[Performance Tuning] - JBoss AS 4.2.3.GA + Seam 2.1.0.GA - 1 hit = 100% CPU
We're trying to work out why a single page hit on our application pushes the CPU to 100%.
Our setup is JBoss AS 4.2.3.GA + Seam 2.1.0.GA. We're using the APR and serving over HTTPS.
The 100% CPU hit happens with any page that does any "work" (DB lookup + rendering results). It occurs after multiple hits on the same page. It occurs on two dev machines and a staging server.
The web application feels very slow for a single user, even running off the staging server. I've got to do performance testing at some stage, but there seems little point while it's so sluggish for a single user.
WRT memory, my dev machine has 2GB of RAM. The JVM config is: -Xms300m -Xmx300m -XX:NewSize=100m -XX:MaxNewSize=100m and profiling IAW http://www.cecmg.de/doc/tagung_2007/agenda07/24-mai/2b3-peter-johnson/ind... suggests that the GC process is running smoothly. On this machine, there is about 800MB RAM free before JBoss startup and our app doesn't seem to consume the 300MB heap (not in short runs anyway).
I've been through the server optimisation/slimming process detailed at http://www.jboss.org/community/docs/DOC-10217, with minimal impact on this issue. Not that I was surprised as most of the recommendations in that doc appear to be targeted at scaling performance and our problem is with a single user.
When I profile the classes to try and establish what is causing the CPU hit, 95% of the CPU time vanishes in two APR methods: org.apache.tomcat.jni.Poll.poll and org.apache.tomcat.jni.Socket.accept.
Almost no CPU time is consumed by our own classes.
The profiling is done with JProfiler and AFAICT, the CPU time recording is only for the JBoss server, not other apps on this machine (browser etc.). For the record, the DB accessed by this app is on a separate server and all tables are quite small (the largest is 12K rows, most are < a few hundred records).
I'm not sure what this is telling me. Is this normal behaviour for JBoss serving HTTPS or have we got our server configuration all wrong? Does anyone have any thoughts on where I should look next?
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14 years, 6 months
[Performance Tuning] - Re: JBoss Community DOC-10217 - advice on tomcat connector t
"PeterJ" wrote : The problem with using recommendations is that often they are specific to the environment of the user. And sometimes the recommendations are not necessarily the best especially if the recommendation is based on a performance test. For example, one of the recommendations is for setting sun.rmi.dgc.client.gcInterval to 60 minutes. Why 60 minutes? Because the specjappserver performance test runs in under 60 minutes so the "recommended" setting prevents stray full GCs from being called during the test run. But in a real life production environment, I would set it to once a day or once a week.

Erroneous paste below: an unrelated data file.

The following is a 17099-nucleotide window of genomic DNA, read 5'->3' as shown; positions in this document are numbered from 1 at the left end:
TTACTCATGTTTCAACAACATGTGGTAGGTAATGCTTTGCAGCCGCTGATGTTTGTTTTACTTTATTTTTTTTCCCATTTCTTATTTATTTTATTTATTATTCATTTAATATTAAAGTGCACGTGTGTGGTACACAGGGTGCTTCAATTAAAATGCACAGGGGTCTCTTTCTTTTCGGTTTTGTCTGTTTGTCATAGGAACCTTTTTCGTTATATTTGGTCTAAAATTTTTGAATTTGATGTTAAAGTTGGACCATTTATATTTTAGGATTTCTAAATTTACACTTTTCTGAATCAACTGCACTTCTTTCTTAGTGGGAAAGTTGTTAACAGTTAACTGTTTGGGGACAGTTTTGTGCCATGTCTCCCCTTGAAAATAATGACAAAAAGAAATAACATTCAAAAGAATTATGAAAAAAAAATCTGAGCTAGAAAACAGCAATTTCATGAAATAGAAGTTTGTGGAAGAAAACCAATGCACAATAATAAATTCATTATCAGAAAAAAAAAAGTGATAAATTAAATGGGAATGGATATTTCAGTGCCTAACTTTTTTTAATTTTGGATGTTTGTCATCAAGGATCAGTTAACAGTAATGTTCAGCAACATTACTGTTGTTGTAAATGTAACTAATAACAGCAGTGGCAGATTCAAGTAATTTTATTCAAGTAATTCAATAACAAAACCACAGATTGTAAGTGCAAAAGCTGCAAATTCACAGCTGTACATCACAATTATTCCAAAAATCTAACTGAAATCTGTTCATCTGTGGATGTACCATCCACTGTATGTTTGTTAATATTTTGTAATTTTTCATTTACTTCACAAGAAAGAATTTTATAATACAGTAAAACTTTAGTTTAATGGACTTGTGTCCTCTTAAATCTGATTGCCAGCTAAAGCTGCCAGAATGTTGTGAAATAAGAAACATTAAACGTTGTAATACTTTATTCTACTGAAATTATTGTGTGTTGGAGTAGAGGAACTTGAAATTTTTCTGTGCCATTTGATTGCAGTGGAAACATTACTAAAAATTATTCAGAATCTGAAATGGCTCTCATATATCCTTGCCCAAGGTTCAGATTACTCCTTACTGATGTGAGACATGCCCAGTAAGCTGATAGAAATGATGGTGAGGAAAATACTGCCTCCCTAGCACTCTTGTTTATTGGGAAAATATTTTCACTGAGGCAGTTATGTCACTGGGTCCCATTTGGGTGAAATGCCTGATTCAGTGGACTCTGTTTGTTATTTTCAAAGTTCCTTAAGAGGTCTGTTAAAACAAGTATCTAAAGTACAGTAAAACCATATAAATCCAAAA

That's an excellent example. It's just a shame that the docs don't include that kind of qualification as well. I agree with you that it's almost impossible to provide recommendations that suit everybody. However I think that a set of recommendations for a specific set of circumstances with some explanation of why each value has been chosen would be a very useful document that most of us could then extrapolate to our own circumstances.
"PeterJ" wrote : Having said that, the Tomcat documents, since they describe the settings in general terms, are better references on how the settings work.
| (Examples below use the default values)
| MinSpareThreads is the minimum number of unused threads that will be kept available to handle new incoming requests. Example: if 20 threads are actively in use, there will be at least 24 threads (20 in use + 4 spare).
| A side effect is that this setting also dictates the initial number of threads created. Example: 0 threads in use, thus 4 threads. (I believe this is where the 'peak load' recommendation comes from - in a test such as specjappserver you can easily calculate the peak load and thus set minsparethreads to create that number of threads as part of system startup.)
| At some point the system might get busy and you end up with, say. 200 threads. Then everyone goes to lunch and only 20 threads are busy. When the idle thread timeout is reached, the thread count will be reduced to 70 (20 active plus 50 spare).
I agree, the Tomcat docs are better in this area, but I find your descriptions above even better still. It's a shame they're not in the Tomcat docs.
"PeterJ" wrote : Having said all of this, my testing has shown that Tomcat 6, and thus the versions of JBoss Web Server based on it, while it still accepts and stores these values no longer uses they to manage the threads. The min and max idle thread values are no longer checked in the source code (at least, it is no longer where it used to be checked and I haven't found any alternate locations where they are checked), and the observed behavior appears to validate the claim that they are no longer used.
Hmmm, for some silly reason, I'd thought JBoss was using 5.5 - I probably saw the number "5.5" somewhere and made the assumption without checking. Looking then at the http://tomcat.apache.org/tomcat-6.0-doc/config/http.html, no mention is made of the maxSpareThreads and minSpareThreads attributes, so that adds further evidence to your observations. Thanks for pointing that out.
Presumably, Tomcat now tunes itself for these parameters?
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14 years, 6 months